"We’d like to see the baby’s weight going steadily up."

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"We’d like to see the baby’s weight going steadily up."

Here, "going up" is gerund , and 'baby's weight' is the subject of gerund? Is my analysis correct?

Mickey Mouse

Posted 2017-03-05T20:38:00.307

Reputation: 445

The baby's weight is the object for the verb "see", going.. is gerund clause functioning as a complement(or object predicative). – user178049 – 2017-03-05T23:10:11.523

Is the following was the original sentences? is it kind of an adjective clause reduction?

"We’d like to see the baby’s weight (which is )going steadily up." or "We’d like to see the baby’s weight (which goes) steadily up." – Mickey Mouse – 2017-03-07T19:10:41.710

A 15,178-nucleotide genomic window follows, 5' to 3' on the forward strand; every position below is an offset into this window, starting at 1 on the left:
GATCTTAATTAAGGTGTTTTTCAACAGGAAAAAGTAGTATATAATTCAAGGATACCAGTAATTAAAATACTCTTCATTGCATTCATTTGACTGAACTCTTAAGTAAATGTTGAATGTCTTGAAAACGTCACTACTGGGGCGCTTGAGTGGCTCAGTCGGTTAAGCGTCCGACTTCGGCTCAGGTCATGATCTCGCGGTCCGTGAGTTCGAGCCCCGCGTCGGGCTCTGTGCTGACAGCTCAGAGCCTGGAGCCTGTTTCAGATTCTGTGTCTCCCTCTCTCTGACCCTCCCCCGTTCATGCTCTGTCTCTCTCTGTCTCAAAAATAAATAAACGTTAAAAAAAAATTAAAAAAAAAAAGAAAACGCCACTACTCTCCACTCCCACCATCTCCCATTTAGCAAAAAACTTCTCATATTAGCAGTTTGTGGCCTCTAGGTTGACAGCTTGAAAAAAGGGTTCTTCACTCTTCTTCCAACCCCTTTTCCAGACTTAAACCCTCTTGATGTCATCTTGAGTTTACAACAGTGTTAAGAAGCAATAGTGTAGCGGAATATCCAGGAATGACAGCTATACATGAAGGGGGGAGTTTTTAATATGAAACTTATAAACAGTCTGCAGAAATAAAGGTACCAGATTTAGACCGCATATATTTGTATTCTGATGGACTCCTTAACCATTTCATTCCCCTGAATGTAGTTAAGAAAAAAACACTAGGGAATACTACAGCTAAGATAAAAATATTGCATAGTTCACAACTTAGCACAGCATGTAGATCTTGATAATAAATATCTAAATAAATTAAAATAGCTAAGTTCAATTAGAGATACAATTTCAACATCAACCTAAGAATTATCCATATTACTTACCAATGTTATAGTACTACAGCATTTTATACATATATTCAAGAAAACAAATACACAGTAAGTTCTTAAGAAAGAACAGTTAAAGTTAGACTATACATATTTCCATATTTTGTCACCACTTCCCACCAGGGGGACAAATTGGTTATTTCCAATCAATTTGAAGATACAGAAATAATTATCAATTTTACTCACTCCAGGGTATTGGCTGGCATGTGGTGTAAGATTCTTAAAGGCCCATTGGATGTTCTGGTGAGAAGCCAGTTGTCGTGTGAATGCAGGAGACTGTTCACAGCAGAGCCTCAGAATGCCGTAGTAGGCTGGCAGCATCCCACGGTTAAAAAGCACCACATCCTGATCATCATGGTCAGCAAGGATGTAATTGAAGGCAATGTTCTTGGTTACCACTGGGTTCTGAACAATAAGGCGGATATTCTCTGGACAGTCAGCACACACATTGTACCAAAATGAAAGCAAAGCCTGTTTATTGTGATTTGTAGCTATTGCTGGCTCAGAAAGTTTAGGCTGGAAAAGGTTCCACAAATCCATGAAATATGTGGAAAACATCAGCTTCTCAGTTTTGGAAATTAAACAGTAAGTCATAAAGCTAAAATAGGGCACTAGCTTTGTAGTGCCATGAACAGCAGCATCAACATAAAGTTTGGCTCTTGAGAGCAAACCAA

Answers

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We would like to see the baby's weight go steadily up.

If we change go to going:

We would like to see the baby's weight going steadily up.

the phrase going steadily up refers to what the baby's weight would be doing if it were doing what they would like to see it doing. I understand the semantic object of to see to be the entire phrase:

"the baby's weight going steadily up"

A which-clause does not express this idea. which goes steadily up describes what the weight always does, whereas the meaning of the original sentence is that sometimes it does not go up, and that is something they do not like to see, and are not seeing. If they were seeing it go up, the sentence would say:

We like to see the baby's weight going steadily up.

But the original says would like to see, which refers to something that is not actual at this moment.

Tᴚoɯɐuo

Posted 2017-03-05T20:38:00.307

Reputation: 116 610